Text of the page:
SCOL Project: Simple Aldehydes and Carbohydrates as Prebiotic Catalysts
Over decades, scientists have been trying to understand how life as we know it today emerged from simpler molecules. From a chemical evolution perspective, the molecular complexity of life is daunting. Building on the key Miller experiment, scientists have attempted to rationalize how simple molecular building blocks (HCN, NH3, CH4, aldehydes, etc.) have led to more complex structures such as: purines, pyrimidines, amino acids, and eventually to self replicating machinery. By definition, these structures must form through intermolecular reactions, for which there is an entropic penalty. Intermolecular reactions are also inherently slow at low concentrations. Catalysis of difficult intermolecular reactions is very important, as it could have dictated how chemical evolution occurred.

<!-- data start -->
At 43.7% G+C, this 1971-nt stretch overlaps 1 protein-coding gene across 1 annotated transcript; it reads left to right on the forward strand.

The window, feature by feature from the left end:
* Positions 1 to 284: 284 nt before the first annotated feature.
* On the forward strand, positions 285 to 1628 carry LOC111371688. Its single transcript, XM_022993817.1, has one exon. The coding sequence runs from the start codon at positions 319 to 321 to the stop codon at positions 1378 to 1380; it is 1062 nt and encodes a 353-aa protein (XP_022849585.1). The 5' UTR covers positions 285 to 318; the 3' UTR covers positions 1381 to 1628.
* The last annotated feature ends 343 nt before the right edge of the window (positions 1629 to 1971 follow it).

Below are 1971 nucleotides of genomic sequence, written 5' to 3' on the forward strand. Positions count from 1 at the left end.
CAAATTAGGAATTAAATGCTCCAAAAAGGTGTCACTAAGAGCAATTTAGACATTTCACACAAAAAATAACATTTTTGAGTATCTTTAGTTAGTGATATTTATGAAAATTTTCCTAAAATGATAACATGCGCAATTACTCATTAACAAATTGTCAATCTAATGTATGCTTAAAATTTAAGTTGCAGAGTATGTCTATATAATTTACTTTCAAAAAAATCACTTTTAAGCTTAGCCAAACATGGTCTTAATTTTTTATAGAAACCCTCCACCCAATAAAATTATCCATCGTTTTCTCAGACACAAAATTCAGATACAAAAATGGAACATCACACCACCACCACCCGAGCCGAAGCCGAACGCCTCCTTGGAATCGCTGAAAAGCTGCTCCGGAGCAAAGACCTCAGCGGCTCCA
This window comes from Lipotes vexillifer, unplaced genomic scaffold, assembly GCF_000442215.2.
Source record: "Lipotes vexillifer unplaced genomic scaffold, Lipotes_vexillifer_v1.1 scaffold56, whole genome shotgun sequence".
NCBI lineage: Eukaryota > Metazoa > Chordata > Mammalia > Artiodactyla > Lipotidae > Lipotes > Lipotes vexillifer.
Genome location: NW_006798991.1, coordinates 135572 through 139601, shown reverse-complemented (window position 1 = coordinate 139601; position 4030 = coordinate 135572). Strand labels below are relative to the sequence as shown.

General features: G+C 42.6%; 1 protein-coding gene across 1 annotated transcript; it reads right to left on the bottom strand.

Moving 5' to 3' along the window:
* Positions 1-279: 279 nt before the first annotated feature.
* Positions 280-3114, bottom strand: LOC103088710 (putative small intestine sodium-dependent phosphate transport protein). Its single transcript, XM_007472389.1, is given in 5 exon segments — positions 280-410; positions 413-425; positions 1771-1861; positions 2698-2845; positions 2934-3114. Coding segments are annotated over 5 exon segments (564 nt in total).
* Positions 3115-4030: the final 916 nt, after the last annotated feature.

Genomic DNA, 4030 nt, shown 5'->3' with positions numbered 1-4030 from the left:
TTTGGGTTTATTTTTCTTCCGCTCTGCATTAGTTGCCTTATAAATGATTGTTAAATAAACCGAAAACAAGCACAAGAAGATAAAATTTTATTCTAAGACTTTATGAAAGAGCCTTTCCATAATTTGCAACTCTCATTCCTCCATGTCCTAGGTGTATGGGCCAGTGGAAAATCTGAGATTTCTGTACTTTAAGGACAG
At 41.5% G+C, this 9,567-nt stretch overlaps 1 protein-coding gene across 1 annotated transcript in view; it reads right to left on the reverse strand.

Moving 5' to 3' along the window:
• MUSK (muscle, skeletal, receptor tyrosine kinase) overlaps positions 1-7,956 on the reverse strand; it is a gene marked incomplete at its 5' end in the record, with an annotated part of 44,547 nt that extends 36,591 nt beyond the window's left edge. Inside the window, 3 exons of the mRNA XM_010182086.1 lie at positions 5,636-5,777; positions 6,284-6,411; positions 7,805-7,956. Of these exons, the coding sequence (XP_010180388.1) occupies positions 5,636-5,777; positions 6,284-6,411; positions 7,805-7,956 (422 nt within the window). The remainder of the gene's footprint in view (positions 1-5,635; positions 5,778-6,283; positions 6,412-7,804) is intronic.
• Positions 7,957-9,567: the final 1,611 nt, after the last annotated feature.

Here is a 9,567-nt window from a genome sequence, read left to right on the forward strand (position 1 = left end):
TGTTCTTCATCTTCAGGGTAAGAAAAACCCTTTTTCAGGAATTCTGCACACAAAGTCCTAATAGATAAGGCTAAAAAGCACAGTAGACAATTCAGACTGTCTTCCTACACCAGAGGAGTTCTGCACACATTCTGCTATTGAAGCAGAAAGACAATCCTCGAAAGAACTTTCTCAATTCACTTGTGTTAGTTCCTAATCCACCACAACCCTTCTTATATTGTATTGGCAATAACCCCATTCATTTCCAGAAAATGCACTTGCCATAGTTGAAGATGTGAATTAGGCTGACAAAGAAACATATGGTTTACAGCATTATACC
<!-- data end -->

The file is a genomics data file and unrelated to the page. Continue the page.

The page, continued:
This proposal aims at investigating the roles of simple aldehydes and carbohydrates as catalysts in chemical evolution (prebiotic chemistry). An important goal is to establish that aldehydes could have acted as “simple enzymes” for many reactions involving water, which were crucial to form the building blocks of life (amino acids and base pairs). Second, it will show that these aldehydes can operate as catalysts under dilute aqueous conditions, through a pre-concentration mechanism that avoids most of the entropic penalty associated with intermolecular reactions. In parallel, studies will focus on possible mechanisms through which aldehydes and carbohydrates could have induced homochirality under prebiotic conditions, and create the single handedness observed in organic molecules. Overall, this work will establish that several prebiotic aldehydes and carbohydrates are “sweet” catalysts, thus addressing important void in the prebiotic chemistry literature.
Education: University of Florida, Ph.D., Organic Chemistry
Institution: University of Ottawa (laboratory of André M. Beauchemin)